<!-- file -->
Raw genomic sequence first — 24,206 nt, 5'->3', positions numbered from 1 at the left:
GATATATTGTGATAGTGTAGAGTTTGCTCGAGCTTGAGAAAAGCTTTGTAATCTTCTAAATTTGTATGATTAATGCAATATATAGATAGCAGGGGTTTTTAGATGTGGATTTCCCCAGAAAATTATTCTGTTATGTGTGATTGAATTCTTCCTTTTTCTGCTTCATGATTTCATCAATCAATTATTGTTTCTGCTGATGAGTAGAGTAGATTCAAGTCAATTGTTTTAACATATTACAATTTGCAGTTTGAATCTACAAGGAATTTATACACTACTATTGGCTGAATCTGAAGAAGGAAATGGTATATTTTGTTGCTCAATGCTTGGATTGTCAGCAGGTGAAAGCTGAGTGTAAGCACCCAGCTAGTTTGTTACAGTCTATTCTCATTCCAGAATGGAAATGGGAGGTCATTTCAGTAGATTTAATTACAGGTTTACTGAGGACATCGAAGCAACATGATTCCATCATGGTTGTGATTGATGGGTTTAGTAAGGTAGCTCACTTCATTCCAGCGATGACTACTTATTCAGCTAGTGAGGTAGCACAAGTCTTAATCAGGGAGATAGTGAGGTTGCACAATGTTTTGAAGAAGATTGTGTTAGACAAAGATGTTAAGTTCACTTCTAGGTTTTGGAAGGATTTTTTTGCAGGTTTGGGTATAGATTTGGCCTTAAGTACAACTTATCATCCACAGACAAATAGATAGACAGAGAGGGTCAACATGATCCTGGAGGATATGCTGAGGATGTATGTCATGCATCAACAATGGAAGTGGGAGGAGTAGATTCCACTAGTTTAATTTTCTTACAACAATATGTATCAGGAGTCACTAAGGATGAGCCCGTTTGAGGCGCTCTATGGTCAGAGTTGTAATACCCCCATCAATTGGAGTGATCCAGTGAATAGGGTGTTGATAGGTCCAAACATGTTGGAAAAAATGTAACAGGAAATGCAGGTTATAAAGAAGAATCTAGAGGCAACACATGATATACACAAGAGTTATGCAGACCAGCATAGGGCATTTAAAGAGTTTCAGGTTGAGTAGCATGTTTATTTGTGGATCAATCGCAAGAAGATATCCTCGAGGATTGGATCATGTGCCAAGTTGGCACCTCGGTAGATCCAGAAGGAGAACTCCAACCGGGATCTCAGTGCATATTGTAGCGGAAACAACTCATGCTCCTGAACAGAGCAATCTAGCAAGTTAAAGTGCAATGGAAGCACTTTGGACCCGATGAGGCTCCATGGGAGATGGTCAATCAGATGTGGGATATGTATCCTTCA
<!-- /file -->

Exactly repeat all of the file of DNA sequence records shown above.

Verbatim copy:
Raw genomic sequence first — 24,206 nt, 5'->3', positions numbered from 1 at the left:
GATATATTGTGATAGTGTAGAGTTTGCTCGAGCTTGAGAAAAGCTTTGTAATCTTCTAAATTTGTATGATTAATGCAATATATAGATAGCAGGGGTTTTTAGATGTGGATTTCCCCAGAAAATTATTCTGTTATGTGTGATTGAATTCTTCCTTTTTCTGCTTCATGATTTCATCAATCAATTATTGTTTCTGCTGATGAGTAGAGTAGATTCAAGTCAATTGTTTTAACATATTACAATTTGCAGTTTGAATCTACAAGGAATTTATACACTACTATTGGCTGAATCTGAAGAAGGAAATGGTATATTTTGTTGCTCAATGCTTGGATTGTCAGCAGGTGAAAGCTGAGTGTAAGCACCCAGCTAGTTTGTTACAGTCTATTCTCATTCCAGAATGGAAATGGGAGGTCATTTCAGTAGATTTAATTACAGGTTTACTGAGGACATCGAAGCAACATGATTCCATCATGGTTGTGATTGATGGGTTTAGTAAGGTAGCTCACTTCATTCCAGCGATGACTACTTATTCAGCTAGTGAGGTAGCACAAGTCTTAATCAGGGAGATAGTGAGGTTGCACAATGTTTTGAAGAAGATTGTGTTAGACAAAGATGTTAAGTTCACTTCTAGGTTTTGGAAGGATTTTTTTGCAGGTTTGGGTATAGATTTGGCCTTAAGTACAACTTATCATCCACAGACAAATAGATAGACAGAGAGGGTCAACATGATCCTGGAGGATATGCTGAGGATGTATGTCATGCATCAACAATGGAAGTGGGAGGAGTAGATTCCACTAGTTTAATTTTCTTACAACAATATGTATCAGGAGTCACTAAGGATGAGCCCGTTTGAGGCGCTCTATGGTCAGAGTTGTAATACCCCCATCAATTGGAGTGATCCAGTGAATAGGGTGTTGATAGGTCCAAACATGTTGGAAAAAATGTAACAGGAAATGCAGGTTATAAAGAAGAATCTAGAGGCAACACATGATATACACAAGAGTTATGCAGACCAGCATAGGGCATTTAAAGAGTTTCAGGTTGAGTAGCATGTTTATTTGTGGATCAATCGCAAGAAGATATCCTCGAGGATTGGATCATGTGCCAAGTTGGCACCTCGGTAGATCCAGAAGGAGAACTCCAACCGGGATCTCAGTGCATATTGTAGCGGAAACAACTCATGCTCCTGAACAGAGCAATCTAGCAAGTTAAAGTGCAATGGAAGCACTTTGGACCCGATGAGGCTCCATGGGAGATGGTCAATCAGATGTGGGATATGTATCCTTCA